The primary muscles stressed in this movement are the muscles in your upper back (outer latissimus dorsi). The secondary muscles stressed are the biceps and shoulders.

Starting Position

Grip the bar in the designated position with your arms extended straight up over your head (grip will be determined by the width of your shoulders). Push your chest up and pull your shoulder blades together and keep your shoulders down.


Pull the bar down to chin level (90 degrees) as you push your chest up to the bar and squeeze the shoulder blades together and downward. Take 2 to 3 seconds to raise the bar up to the extended position.

Training Tips

  • Keep your chest up and shoulders back to help isolate the lats
  • Be sure to focus on brining the bar down with your back muscles, trying not to use just your arms

Warning Tips

  • Do not let your shoulders rise up as you raise the bar up. Failure to do so can result in serious injury to your shoulders.
  • Do not rock up and down as you raise and lower the bar. Failure to do so can result in serious injury to your back, biceps and shoulders.
  • Do not raise the bar any faster than 2 to 3 seconds. You must be in control at all times during this movement. The faster you perform this movement, the less control you will have which in turn will increase your risk of injury.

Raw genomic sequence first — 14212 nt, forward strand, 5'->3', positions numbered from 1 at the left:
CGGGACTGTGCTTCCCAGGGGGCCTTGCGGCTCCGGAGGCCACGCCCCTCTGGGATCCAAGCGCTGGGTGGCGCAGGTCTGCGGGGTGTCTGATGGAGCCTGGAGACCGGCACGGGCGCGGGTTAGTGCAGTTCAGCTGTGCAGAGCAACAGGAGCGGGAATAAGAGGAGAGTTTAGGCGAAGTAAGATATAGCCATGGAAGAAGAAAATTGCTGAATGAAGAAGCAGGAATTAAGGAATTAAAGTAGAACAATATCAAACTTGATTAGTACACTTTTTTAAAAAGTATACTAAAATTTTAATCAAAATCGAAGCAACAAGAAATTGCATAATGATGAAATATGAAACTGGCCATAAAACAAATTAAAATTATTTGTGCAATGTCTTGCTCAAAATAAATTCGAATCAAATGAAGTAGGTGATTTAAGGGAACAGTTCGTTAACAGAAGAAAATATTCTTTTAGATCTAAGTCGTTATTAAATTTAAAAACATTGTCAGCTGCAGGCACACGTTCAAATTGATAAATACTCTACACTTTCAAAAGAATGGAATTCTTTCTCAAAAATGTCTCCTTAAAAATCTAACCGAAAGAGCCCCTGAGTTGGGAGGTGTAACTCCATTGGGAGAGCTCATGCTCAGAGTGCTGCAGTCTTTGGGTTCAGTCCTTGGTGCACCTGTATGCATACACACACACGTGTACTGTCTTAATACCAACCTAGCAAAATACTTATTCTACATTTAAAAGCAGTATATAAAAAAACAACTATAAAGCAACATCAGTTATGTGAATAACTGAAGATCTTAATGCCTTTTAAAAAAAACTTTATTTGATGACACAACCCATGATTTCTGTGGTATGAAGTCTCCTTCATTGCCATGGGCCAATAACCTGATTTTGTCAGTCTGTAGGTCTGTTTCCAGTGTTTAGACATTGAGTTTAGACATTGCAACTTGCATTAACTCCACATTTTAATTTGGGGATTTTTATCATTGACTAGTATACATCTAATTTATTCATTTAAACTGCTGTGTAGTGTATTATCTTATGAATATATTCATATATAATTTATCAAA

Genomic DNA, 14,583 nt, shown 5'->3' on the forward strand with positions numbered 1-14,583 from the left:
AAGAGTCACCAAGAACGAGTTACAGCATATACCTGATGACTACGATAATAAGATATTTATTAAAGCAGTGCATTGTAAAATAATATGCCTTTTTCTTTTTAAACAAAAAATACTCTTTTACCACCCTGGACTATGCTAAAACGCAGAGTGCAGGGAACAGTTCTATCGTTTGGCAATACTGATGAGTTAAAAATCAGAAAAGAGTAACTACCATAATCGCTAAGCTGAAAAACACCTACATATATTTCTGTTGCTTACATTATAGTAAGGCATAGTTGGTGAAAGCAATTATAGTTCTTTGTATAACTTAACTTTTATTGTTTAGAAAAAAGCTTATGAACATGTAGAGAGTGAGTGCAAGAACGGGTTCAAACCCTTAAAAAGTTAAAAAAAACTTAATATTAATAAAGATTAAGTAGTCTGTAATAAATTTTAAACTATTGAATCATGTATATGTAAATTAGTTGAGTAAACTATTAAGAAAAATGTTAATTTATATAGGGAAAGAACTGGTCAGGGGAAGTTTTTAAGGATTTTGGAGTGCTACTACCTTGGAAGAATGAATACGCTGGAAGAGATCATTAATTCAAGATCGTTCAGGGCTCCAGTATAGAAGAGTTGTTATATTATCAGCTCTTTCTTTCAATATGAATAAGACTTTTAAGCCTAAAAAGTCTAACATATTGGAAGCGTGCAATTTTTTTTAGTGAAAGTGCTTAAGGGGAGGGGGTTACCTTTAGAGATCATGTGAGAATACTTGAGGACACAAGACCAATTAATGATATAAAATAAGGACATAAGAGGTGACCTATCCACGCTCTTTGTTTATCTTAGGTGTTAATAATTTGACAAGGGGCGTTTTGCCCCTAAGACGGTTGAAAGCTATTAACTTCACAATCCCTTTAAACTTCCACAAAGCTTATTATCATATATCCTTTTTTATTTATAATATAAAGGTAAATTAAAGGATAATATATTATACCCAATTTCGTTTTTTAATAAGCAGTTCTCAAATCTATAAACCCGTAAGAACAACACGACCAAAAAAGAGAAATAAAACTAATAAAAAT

Robert Bovee Certified Master PPT, RTS, ETS, FTS

As one of the most successful Professional Personal Trainers and Exercise/Fitness Therapists in the United States, Robert continues to remain at the forefront of the industry by providing his clients with a thorough education and the tools to implement that education. By improving his client’s physical health, strength, endurance, cardiovascular fitness and nutritional habits, he is able to motivate them to lead longer, happier and more productive lives.

Guest Author

Guest authors offer experience and educational insights based on their specific area of expertise. These authors are contributing writers for the NFPT blog because they have valuable information to share with NFPT-CPTs and the fitness community at-large. If you are interested in contributing to the NFPT blog as a guest, please send us a note expressing your interest and tell us how you can contribute valuable insights to our readers. We look forward to hearing from you! Send to editor@nfpt.com